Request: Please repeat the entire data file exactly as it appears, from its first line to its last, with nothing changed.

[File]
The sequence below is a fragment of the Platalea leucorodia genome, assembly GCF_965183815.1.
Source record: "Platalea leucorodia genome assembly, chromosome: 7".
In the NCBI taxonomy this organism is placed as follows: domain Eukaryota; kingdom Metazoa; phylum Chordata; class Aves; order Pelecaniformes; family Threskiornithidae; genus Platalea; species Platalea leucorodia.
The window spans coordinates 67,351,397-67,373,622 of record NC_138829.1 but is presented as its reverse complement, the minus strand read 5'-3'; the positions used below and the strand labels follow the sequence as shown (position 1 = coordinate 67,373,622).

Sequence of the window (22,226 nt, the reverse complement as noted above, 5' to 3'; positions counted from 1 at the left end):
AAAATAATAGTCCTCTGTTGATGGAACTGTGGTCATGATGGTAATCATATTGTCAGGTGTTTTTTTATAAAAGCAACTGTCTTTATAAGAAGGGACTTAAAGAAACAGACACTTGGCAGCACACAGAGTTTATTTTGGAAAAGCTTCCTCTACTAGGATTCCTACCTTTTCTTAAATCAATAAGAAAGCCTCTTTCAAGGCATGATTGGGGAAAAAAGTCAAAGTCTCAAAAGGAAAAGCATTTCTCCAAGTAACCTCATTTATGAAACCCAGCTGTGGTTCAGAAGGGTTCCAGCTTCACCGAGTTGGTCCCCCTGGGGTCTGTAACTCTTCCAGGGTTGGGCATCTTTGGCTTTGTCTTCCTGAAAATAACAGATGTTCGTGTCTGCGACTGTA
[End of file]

The sequence below is a fragment of the Platalea leucorodia genome, assembly GCF_965183815.1.
Source record: "Platalea leucorodia genome assembly, chromosome: 7".
In the NCBI taxonomy this organism is placed as follows: domain Eukaryota; kingdom Metazoa; phylum Chordata; class Aves; order Pelecaniformes; family Threskiornithidae; genus Platalea; species Platalea leucorodia.
The window spans coordinates 67,351,397-67,373,622 of record NC_138829.1 but is presented as its reverse complement, the minus strand read 5'-3'; the positions used below and the strand labels follow the sequence as shown (position 1 = coordinate 67,373,622).

Sequence of the window (22,226 nt, the reverse complement as noted above, 5' to 3'; positions counted from 1 at the left end):
AAAATAATAGTCCTCTGTTGATGGAACTGTGGTCATGATGGTAATCATATTGTCAGGTGTTTTTTTATAAAAGCAACTGTCTTTATAAGAAGGGACTTAAAGAAACAGACACTTGGCAGCACACAGAGTTTATTTTGGAAAAGCTTCCTCTACTAGGATTCCTACCTTTTCTTAAATCAATAAGAAAGCCTCTTTCAAGGCATGATTGGGGAAAAAAGTCAAAGTCTCAAAAGGAAAAGCATTTCTCCAAGTAACCTCATTTATGAAACCCAGCTGTGGTTCAGAAGGGTTCCAGCTTCACCGAGTTGGTCCCCCTGGGGTCTGTAACTCTTCCAGGGTTGGGCATCTTTGGCTTTGTCTTCCTGAAAATAACAGATGTTCGTGTCTGCGACTGTA